In contrast to traditional research, community-engaged research is more intensive and time-consuming and may not lead to the typical measures of productivity that institutions often rely on in making promotion and tenure decisions. Social work schools are uniquely positioned to be leaders in this area and model and document concrete tools and policies that can help contextualize the scholarly rigor and impact of community-engaged research. This roundtable will bring together a group of community-engaged scholars at various stages of their academic careers to talk about their experience with institutional practices and policies that have assisted or constrained them in their pursuit of community-engaged scholarship. Additionally, the roundtable discussion will be designed to yield actionable strategies that researchers can utilize to advocate for institutional support and recognition. By increasing the visibility and appreciation for community-engaged scholarship at all levels of the academy, social workers can help to maximize the transformative potential of community-engaged scholarship.
Anamika Barman-Adhikari, University of Denver, chair
Anamika Barman-Adhikari, PhD, is an assistant professor of social work at the University of Denver. Her experiences in research, policy and clinical services have coalesced in her current scholarly goals and agenda. These experiences have collectively helped her to formulate an academic agenda, which is devoted to the prevention of HIV and substance use among high-risk youth and other vulnerable populations. Barman-Adhikari’s research interests are broadly centered on understanding the social-contextual determinants of risk and protective behaviors among vulnerable populations, such as homeless and minority youth.
Her research broadly has four core foci:
1) Survey-based research examining how face-to-face social networks and norms shape the risk and protective behaviors of marginalized populations such as homeless youth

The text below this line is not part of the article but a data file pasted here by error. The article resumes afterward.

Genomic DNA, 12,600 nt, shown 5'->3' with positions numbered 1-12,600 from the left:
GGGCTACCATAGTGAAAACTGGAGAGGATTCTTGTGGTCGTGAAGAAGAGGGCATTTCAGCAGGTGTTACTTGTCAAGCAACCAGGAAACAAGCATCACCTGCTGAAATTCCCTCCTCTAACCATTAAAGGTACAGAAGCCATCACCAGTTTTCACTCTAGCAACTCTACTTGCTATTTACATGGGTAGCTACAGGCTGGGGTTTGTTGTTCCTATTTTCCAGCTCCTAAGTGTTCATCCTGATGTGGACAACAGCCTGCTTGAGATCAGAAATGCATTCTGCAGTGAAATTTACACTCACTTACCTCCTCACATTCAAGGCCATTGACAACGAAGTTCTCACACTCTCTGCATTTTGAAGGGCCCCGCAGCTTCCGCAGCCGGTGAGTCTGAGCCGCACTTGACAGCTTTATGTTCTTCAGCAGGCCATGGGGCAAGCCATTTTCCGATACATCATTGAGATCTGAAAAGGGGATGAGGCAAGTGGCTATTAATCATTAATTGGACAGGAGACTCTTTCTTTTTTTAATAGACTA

2) Understanding digital practices among homeless and other minority youth and young adult populations
3) Developing and disseminating programs that utilize innovative technology to increase social connectedness and preventive behaviors in these populations
4) Using innovative observational and computational methods to evaluate interactions in both face-to-face and online social networks
The goal of this research is to inform prevention interventions that acknowledge these contextual environments and utilize social network methodology to determine how these new ideas can be disseminated and sustained using a community-based participatory research approach.
Brad Linn, University at Buffalo, moderator
Braden K. Linn, PhD, LMSW is a Postdoctoral Fellow at the Clinical and Research Institute on Addictions at the University at Buffalo. A behavioral health researcher with interdisciplinary research and clinical training, Dr. Linn merges principles of emotion regulation and behavioral theory to understand the development, maintenance, and treatment of addictive behaviors. Dr. Linn’s current work is focusing on novel clinical interventions to enhance the success of alcohol use disorder treatment.
Dr. Linn’s previous work in addictions has examined clinician uptake of evidence-based practice, problem alcohol use among veterans and military population, and service needs of women with opiate use disorder.
Arati Maleku, The Ohio State University